Celebrities and a World Crisis.


Given the recent devastation in Haiti, many stars, celebrities, and other famous people who are actually famous for something they are good at, took the opportunity to raise funds for the survivors of the quake. But, when watching ‘The Politics Show’ (I would like to stress there is nothing else on at this time..), it raised a very good point of why they are doing this. Is it because they actually want to help people? Or because they are doing it for the publicity?

Dame Diana Rigg was a little put-out (in that she was quite angry) about this last suggestion – and gave the look of the disapproving and disappointed mother when talking about it – and who would want to disappoint Diana Rigg?! I feel her title on the show could have been more than “Former Avenger”, but it did not detract from her presence as a very well-respected star. Obviously there are famous people who do really want to help – unless I am very much mistaken, Audrey Hepburn was helping out whoever she could right up until her death, and if she was so interested in herself, then you would have thought she would have taken these last few years off to have for her own.

One could say that celebrities have a duty to show their faces and contribute their time to such causes – for the majority of celebrities, this should not be too difficult considering the amount of back-breaking work they have to do on a day-to-day basis… But how will lending their support do anything? If they are famous for a scandalous sex tape, or because they married some rich tosser for all his money then divorced him two months later – surely this would have a negative effect, as who would have them for their idols? I place a lot more respect by people like Radiohead playing an appeal gig. Incidentally, they raised over £500,000 for this.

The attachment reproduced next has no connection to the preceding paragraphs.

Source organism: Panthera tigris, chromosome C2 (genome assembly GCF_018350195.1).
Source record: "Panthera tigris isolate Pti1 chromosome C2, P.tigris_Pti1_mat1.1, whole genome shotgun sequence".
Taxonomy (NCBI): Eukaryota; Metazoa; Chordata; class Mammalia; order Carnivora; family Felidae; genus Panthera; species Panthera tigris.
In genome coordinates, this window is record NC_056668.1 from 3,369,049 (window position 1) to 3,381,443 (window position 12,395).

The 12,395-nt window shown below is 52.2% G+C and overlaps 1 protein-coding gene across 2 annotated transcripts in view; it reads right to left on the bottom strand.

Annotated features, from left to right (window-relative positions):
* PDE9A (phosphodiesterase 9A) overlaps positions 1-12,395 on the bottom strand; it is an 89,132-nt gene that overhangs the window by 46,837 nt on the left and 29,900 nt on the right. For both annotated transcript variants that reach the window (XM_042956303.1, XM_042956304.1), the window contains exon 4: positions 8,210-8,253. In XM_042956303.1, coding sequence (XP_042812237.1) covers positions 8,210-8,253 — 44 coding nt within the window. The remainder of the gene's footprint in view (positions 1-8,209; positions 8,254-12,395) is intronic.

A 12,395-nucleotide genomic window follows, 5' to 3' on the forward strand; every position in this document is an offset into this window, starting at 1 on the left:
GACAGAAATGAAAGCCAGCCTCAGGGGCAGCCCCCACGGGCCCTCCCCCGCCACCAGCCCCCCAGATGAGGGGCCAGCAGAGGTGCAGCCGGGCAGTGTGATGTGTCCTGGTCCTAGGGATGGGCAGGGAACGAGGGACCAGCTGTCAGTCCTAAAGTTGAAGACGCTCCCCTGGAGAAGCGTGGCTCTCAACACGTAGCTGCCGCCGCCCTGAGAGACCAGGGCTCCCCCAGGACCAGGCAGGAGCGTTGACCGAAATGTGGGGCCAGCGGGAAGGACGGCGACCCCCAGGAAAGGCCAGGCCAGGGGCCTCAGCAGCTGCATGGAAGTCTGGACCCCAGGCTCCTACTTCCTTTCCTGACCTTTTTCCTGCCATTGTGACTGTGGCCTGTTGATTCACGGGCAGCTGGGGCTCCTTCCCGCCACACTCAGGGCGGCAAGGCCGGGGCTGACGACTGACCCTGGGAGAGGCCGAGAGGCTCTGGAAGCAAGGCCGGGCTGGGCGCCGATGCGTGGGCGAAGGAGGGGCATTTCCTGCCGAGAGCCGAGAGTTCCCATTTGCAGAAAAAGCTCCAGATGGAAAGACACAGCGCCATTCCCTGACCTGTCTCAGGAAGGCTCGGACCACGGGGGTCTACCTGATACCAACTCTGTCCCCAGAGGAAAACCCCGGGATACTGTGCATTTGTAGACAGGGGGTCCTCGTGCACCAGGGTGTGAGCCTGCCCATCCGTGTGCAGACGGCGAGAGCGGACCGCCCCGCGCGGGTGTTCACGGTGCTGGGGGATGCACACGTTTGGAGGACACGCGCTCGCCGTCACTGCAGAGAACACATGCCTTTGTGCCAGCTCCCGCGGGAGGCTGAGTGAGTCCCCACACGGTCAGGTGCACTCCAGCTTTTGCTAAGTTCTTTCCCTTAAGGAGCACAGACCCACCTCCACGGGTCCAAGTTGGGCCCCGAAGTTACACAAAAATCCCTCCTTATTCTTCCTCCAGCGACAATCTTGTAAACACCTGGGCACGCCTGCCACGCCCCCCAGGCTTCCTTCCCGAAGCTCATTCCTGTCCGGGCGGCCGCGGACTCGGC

It could be said that the celebrities of this world would be more likely to show their support simply for the publicity – they clearly just wish to be famous, and this is going to make them more so. The same could be said by the sheer number of bands who have joined forces to raise money – but at least they are actually using their talents to do this. It is just so hard to believe someone like Davina bloody McCall when she waltzes through the slums and worse-off parts of the world, stating about how tragic it is. We all know that! But what are you actually doing about it?

And, just for another argument, people do seem to find Bono and Bob Geldof the most irritating souls that walked the earth – and they have spent ages raising funds for people all over the world. Surely if anyone deserves some form of respect, it is people like this. But then – as so many people have so many different idols, I suppose it is best to say that even if they are doing it for the publicity, at least they are doing it and using their “power” to sway people’s minds to those less well-off than us. Even if it was their publicist who told them to do so.